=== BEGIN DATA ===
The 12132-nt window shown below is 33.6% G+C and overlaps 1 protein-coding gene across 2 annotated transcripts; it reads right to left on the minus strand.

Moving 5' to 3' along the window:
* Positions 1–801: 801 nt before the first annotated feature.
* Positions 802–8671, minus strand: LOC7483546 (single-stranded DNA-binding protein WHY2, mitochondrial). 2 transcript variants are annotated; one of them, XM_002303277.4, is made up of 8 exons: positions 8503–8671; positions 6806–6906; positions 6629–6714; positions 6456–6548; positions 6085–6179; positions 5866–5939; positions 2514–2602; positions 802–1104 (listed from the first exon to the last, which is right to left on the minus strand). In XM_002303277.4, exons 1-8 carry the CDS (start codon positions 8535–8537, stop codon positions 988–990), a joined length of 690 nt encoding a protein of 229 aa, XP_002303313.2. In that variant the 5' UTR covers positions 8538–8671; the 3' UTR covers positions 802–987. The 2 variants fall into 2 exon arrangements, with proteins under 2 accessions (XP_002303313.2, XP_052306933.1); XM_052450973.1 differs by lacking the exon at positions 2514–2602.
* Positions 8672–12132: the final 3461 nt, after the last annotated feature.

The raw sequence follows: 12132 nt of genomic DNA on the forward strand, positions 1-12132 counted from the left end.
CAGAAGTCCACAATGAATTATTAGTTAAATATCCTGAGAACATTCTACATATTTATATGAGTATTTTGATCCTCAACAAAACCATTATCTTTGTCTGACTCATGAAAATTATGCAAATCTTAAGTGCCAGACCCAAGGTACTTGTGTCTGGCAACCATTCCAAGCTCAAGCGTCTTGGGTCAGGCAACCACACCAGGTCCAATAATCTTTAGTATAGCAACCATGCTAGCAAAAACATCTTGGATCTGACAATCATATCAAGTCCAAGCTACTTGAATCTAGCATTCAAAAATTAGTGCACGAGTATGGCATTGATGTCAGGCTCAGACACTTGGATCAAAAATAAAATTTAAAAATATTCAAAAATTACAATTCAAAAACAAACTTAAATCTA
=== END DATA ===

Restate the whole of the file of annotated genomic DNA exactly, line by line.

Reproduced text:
The 12132-nt window shown below is 33.6% G+C and overlaps 1 protein-coding gene across 2 annotated transcripts; it reads right to left on the minus strand.

Moving 5' to 3' along the window:
* Positions 1–801: 801 nt before the first annotated feature.
* Positions 802–8671, minus strand: LOC7483546 (single-stranded DNA-binding protein WHY2, mitochondrial). 2 transcript variants are annotated; one of them, XM_002303277.4, is made up of 8 exons: positions 8503–8671; positions 6806–6906; positions 6629–6714; positions 6456–6548; positions 6085–6179; positions 5866–5939; positions 2514–2602; positions 802–1104 (listed from the first exon to the last, which is right to left on the minus strand). In XM_002303277.4, exons 1-8 carry the CDS (start codon positions 8535–8537, stop codon positions 988–990), a joined length of 690 nt encoding a protein of 229 aa, XP_002303313.2. In that variant the 5' UTR covers positions 8538–8671; the 3' UTR covers positions 802–987. The 2 variants fall into 2 exon arrangements, with proteins under 2 accessions (XP_002303313.2, XP_052306933.1); XM_052450973.1 differs by lacking the exon at positions 2514–2602.
* Positions 8672–12132: the final 3461 nt, after the last annotated feature.

The raw sequence follows: 12132 nt of genomic DNA on the forward strand, positions 1-12132 counted from the left end.
CAGAAGTCCACAATGAATTATTAGTTAAATATCCTGAGAACATTCTACATATTTATATGAGTATTTTGATCCTCAACAAAACCATTATCTTTGTCTGACTCATGAAAATTATGCAAATCTTAAGTGCCAGACCCAAGGTACTTGTGTCTGGCAACCATTCCAAGCTCAAGCGTCTTGGGTCAGGCAACCACACCAGGTCCAATAATCTTTAGTATAGCAACCATGCTAGCAAAAACATCTTGGATCTGACAATCATATCAAGTCCAAGCTACTTGAATCTAGCATTCAAAAATTAGTGCACGAGTATGGCATTGATGTCAGGCTCAGACACTTGGATCAAAAATAAAATTTAAAAATATTCAAAAATTACAATTCAAAAACAAACTTAAATCTA